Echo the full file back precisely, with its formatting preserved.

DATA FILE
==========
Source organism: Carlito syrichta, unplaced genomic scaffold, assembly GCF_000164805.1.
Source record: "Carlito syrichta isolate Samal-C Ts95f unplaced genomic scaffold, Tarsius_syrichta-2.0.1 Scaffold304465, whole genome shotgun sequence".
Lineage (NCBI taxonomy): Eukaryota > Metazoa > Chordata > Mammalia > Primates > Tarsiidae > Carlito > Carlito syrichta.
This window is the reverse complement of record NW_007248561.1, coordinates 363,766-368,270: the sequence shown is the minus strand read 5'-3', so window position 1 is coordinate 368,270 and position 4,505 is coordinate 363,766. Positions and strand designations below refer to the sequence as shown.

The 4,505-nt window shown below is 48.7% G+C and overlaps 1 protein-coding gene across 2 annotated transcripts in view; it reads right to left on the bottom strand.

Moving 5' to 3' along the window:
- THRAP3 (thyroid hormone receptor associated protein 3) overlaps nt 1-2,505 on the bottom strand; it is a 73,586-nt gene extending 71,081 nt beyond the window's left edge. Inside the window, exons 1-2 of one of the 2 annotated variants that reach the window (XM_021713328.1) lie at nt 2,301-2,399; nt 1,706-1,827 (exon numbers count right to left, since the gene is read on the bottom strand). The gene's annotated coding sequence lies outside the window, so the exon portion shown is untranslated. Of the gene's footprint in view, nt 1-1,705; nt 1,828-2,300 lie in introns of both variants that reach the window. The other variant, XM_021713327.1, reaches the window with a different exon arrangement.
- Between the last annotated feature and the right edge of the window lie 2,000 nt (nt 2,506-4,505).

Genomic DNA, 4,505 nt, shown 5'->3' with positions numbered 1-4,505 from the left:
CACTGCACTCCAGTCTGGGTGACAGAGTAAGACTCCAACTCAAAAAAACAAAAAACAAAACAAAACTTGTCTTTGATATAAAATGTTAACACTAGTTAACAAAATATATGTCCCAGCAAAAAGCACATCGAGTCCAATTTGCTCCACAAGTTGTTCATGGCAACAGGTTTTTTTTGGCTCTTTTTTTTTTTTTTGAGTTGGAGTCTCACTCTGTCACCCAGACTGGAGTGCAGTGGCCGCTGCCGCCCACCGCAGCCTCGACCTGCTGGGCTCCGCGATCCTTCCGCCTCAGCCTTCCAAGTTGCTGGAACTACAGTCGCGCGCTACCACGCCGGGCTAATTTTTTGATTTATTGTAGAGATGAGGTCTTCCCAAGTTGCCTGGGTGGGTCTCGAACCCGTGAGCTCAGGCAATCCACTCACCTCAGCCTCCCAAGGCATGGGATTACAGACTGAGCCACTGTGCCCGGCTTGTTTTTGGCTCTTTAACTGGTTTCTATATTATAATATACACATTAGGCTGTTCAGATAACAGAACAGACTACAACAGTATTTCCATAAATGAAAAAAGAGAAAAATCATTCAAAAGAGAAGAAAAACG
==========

Source organism: Carlito syrichta, unplaced genomic scaffold, assembly GCF_000164805.1.
Source record: "Carlito syrichta isolate Samal-C Ts95f unplaced genomic scaffold, Tarsius_syrichta-2.0.1 Scaffold304465, whole genome shotgun sequence".
Lineage (NCBI taxonomy): Eukaryota > Metazoa > Chordata > Mammalia > Primates > Tarsiidae > Carlito > Carlito syrichta.
This window is the reverse complement of record NW_007248561.1, coordinates 363,766-368,270: the sequence shown is the minus strand read 5'-3', so window position 1 is coordinate 368,270 and position 4,505 is coordinate 363,766. Positions and strand designations below refer to the sequence as shown.

The 4,505-nt window shown below is 48.7% G+C and overlaps 1 protein-coding gene across 2 annotated transcripts in view; it reads right to left on the bottom strand.

Moving 5' to 3' along the window:
- THRAP3 (thyroid hormone receptor associated protein 3) overlaps nt 1-2,505 on the bottom strand; it is a 73,586-nt gene extending 71,081 nt beyond the window's left edge. Inside the window, exons 1-2 of one of the 2 annotated variants that reach the window (XM_021713328.1) lie at nt 2,301-2,399; nt 1,706-1,827 (exon numbers count right to left, since the gene is read on the bottom strand). The gene's annotated coding sequence lies outside the window, so the exon portion shown is untranslated. Of the gene's footprint in view, nt 1-1,705; nt 1,828-2,300 lie in introns of both variants that reach the window. The other variant, XM_021713327.1, reaches the window with a different exon arrangement.
- Between the last annotated feature and the right edge of the window lie 2,000 nt (nt 2,506-4,505).

Genomic DNA, 4,505 nt, shown 5'->3' with positions numbered 1-4,505 from the left:
CACTGCACTCCAGTCTGGGTGACAGAGTAAGACTCCAACTCAAAAAAACAAAAAACAAAACAAAACTTGTCTTTGATATAAAATGTTAACACTAGTTAACAAAATATATGTCCCAGCAAAAAGCACATCGAGTCCAATTTGCTCCACAAGTTGTTCATGGCAACAGGTTTTTTTTGGCTCTTTTTTTTTTTTTTGAGTTGGAGTCTCACTCTGTCACCCAGACTGGAGTGCAGTGGCCGCTGCCGCCCACCGCAGCCTCGACCTGCTGGGCTCCGCGATCCTTCCGCCTCAGCCTTCCAAGTTGCTGGAACTACAGTCGCGCGCTACCACGCCGGGCTAATTTTTTGATTTATTGTAGAGATGAGGTCTTCCCAAGTTGCCTGGGTGGGTCTCGAACCCGTGAGCTCAGGCAATCCACTCACCTCAGCCTCCCAAGGCATGGGATTACAGACTGAGCCACTGTGCCCGGCTTGTTTTTGGCTCTTTAACTGGTTTCTATATTATAATATACACATTAGGCTGTTCAGATAACAGAACAGACTACAACAGTATTTCCATAAATGAAAAAAGAGAAAAATCATTCAAAAGAGAAGAAAAACG